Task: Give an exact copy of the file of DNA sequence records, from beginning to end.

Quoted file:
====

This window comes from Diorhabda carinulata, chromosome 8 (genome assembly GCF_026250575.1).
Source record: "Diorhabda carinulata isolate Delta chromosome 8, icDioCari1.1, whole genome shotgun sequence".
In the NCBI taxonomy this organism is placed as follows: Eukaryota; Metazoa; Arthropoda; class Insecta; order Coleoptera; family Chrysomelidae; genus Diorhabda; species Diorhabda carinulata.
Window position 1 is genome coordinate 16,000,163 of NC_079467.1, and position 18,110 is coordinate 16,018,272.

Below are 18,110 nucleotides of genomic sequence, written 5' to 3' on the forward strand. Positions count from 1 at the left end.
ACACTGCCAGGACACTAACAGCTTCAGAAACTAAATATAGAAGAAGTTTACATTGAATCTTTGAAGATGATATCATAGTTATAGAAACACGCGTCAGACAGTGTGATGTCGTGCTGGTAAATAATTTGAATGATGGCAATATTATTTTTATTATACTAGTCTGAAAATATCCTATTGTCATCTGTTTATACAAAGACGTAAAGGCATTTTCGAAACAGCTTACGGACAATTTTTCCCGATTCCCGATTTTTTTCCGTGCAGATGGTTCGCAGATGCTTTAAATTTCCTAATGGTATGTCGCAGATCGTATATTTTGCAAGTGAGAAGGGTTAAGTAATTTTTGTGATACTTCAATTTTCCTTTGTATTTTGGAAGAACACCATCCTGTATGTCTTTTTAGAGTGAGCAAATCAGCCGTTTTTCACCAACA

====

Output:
This window comes from Diorhabda carinulata, chromosome 8 (genome assembly GCF_026250575.1).
Source record: "Diorhabda carinulata isolate Delta chromosome 8, icDioCari1.1, whole genome shotgun sequence".
In the NCBI taxonomy this organism is placed as follows: Eukaryota; Metazoa; Arthropoda; class Insecta; order Coleoptera; family Chrysomelidae; genus Diorhabda; species Diorhabda carinulata.
Window position 1 is genome coordinate 16,000,163 of NC_079467.1, and position 18,110 is coordinate 16,018,272.

Below are 18,110 nucleotides of genomic sequence, written 5' to 3' on the forward strand. Positions count from 1 at the left end.
ACACTGCCAGGACACTAACAGCTTCAGAAACTAAATATAGAAGAAGTTTACATTGAATCTTTGAAGATGATATCATAGTTATAGAAACACGCGTCAGACAGTGTGATGTCGTGCTGGTAAATAATTTGAATGATGGCAATATTATTTTTATTATACTAGTCTGAAAATATCCTATTGTCATCTGTTTATACAAAGACGTAAAGGCATTTTCGAAACAGCTTACGGACAATTTTTCCCGATTCCCGATTTTTTTCCGTGCAGATGGTTCGCAGATGCTTTAAATTTCCTAATGGTATGTCGCAGATCGTATATTTTGCAAGTGAGAAGGGTTAAGTAATTTTTGTGATACTTCAATTTTCCTTTGTATTTTGGAAGAACACCATCCTGTATGTCTTTTTAGAGTGAGCAAATCAGCCGTTTTTCACCAACA